After Several Alterations, Singer Looks SharpBy
Remember the once-ubiquitous Singer sewing machine? True, it's no longer among the nation's hottest products. But overseas, particularly in East Asia and Latin America, sewing machines are selling like hot cakes. And Singer has reemerged as a new company whose stock has zipped up from 14 1/2 to 20 since its Aug. 2 initial public offering.
For investors "looking to participate in the rapidly expanding markets abroad, especially in the so-called emerging countries, Singer is the stock to own," says Chris Helton, a portfolio manager and director of equity research at Security Pacific. He notes that Singer is again thriving as a sewing-machine maker as well as a worldwide distributor of consumer-electronic appliances. The bulk of its sales and earnings come from overseas.
In the 1970s and 1980s, Singer deemphasized sewing machines in favor of aerospace and computers (prior to the company's takeover by Paul Bilzerian). The sewing-machine operation was spun off in 1986 and renamed SSMC. In 1989, Semi-Tech (Global), a Hong Kong company headed by James Ting, acquired SSMC. As new chairman and CEO, Ting reinstated the Singer name and took the company public last year.
Now listed on the Big Board, Singer is "very attractive as an earnings-driven company," says Helton, "and we think its undervalued stock will double over the next 12 to 18 months."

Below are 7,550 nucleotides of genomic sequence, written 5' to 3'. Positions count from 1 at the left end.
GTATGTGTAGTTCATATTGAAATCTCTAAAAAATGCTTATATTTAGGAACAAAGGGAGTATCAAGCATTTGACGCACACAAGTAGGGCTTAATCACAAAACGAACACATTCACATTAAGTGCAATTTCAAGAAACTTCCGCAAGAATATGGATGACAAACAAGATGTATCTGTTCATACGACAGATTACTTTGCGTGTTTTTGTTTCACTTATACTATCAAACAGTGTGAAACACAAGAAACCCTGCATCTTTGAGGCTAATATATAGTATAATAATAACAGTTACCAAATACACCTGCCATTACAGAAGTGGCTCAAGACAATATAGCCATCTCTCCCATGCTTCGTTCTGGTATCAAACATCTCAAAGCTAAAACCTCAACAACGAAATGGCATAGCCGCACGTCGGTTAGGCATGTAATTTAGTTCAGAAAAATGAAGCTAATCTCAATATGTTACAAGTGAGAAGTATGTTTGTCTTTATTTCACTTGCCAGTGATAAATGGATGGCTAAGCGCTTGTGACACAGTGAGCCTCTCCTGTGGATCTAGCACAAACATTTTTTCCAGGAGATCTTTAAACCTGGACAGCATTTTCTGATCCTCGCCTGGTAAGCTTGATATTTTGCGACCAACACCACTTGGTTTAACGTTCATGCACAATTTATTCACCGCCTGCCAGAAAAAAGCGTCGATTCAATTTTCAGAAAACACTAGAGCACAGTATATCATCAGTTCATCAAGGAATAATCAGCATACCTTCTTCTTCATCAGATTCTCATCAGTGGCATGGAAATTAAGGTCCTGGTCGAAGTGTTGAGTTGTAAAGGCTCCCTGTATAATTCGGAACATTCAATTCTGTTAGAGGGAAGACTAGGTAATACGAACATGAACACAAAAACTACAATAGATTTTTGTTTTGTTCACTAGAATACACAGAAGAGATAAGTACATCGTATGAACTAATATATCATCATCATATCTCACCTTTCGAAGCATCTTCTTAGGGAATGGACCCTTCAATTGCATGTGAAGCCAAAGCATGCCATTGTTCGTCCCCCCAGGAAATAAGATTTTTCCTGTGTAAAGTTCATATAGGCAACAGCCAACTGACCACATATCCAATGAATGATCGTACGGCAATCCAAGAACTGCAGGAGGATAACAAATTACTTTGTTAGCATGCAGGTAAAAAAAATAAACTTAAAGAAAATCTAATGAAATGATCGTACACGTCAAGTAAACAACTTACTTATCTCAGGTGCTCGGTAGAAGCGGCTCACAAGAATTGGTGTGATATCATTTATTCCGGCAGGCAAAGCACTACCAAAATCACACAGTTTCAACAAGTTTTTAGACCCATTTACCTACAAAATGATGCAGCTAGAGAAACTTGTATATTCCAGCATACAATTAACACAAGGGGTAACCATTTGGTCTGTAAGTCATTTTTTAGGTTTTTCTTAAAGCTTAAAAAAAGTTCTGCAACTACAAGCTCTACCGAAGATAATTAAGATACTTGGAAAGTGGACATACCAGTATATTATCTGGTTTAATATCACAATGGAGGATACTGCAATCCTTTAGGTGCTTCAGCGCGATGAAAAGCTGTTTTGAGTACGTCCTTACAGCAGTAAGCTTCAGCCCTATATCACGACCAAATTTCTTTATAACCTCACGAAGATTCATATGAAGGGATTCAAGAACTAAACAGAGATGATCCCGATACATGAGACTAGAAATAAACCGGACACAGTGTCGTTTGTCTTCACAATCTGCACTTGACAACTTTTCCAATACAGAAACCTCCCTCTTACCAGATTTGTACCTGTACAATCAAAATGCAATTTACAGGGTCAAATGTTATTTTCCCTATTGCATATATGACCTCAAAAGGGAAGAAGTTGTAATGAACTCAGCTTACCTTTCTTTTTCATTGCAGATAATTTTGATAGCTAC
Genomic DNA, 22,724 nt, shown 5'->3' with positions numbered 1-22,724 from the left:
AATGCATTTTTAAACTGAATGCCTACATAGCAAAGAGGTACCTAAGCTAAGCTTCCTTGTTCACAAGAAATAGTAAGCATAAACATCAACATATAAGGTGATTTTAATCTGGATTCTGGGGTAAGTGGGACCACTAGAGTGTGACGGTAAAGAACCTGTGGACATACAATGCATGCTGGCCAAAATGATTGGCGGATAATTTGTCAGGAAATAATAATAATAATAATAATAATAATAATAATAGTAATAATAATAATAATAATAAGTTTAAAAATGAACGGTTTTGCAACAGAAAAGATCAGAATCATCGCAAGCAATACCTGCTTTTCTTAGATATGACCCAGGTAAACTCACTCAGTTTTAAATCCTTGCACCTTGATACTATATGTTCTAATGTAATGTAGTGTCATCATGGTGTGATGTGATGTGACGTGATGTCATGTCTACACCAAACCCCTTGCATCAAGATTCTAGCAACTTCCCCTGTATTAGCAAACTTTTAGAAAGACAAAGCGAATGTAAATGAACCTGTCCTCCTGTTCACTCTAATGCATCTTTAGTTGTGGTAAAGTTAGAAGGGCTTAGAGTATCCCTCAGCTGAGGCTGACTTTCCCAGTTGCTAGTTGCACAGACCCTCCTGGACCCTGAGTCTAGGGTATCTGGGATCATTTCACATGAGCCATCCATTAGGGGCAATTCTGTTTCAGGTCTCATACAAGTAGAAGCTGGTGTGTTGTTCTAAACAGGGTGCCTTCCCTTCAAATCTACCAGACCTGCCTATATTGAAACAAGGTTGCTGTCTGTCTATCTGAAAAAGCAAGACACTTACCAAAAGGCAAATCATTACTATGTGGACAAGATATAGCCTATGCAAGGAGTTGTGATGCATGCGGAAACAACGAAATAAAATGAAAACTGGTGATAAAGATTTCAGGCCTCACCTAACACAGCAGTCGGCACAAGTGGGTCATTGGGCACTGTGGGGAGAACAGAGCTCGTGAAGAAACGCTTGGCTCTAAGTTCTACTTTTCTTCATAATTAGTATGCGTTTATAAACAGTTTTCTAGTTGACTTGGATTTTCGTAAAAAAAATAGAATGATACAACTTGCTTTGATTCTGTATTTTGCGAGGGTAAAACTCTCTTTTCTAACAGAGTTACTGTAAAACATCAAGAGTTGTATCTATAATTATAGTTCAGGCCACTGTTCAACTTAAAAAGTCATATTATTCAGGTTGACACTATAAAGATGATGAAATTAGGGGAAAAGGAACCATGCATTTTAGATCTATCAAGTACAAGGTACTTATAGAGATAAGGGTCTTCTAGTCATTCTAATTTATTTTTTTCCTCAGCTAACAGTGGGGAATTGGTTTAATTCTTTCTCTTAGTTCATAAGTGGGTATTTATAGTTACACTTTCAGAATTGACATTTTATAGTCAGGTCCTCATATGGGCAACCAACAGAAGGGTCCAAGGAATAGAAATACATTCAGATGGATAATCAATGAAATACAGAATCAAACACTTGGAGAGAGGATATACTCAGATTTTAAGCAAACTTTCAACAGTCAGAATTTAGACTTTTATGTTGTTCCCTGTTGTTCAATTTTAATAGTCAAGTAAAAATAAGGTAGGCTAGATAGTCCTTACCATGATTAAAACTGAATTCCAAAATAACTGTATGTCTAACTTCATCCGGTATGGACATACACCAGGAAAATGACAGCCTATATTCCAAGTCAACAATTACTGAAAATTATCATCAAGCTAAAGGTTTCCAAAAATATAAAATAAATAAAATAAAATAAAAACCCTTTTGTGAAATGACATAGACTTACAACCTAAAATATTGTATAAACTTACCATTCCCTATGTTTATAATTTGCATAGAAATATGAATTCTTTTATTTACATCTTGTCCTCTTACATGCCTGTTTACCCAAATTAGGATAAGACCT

`POWERFUL NAME.' Another Singer bull is Merrill Lynch, which managed the company's recent stock offering. Merrill analyst Jonathan Goldfarb says Singer is putting to good use "its powerful brand name and global-distribution system, which has been revitalized in recent years." With 35,000 outlets around the world, Singer sells other consumer appliances, such as cassette players and VCRs, using the Singer label. The company has attractive contracts with such original-equipment suppliers as Sony, Philips, and Matsushita Electric Industrial.
Singer is trying to resuscitate sales in North America, which contribute less than 15% of total sales. Earnings at Singer have risen to $22 million in 1991 from $13 million in 1989, thanks in part to such big U.S. customers as Wal-Mart Stores and House of Fabrics.
So, in spite of the recession, Singer's earnings and return on equity "have improved impressively," says Goldfarb. Last year, earnings jumped to $1.36 a share from 1990's $1.02, and Goldfarb expects net to hit $1.55 a share this year and then rise 10% to 15% in 1993. Also impressive, he notes, is Singer's modest long-term debt of $24 million.
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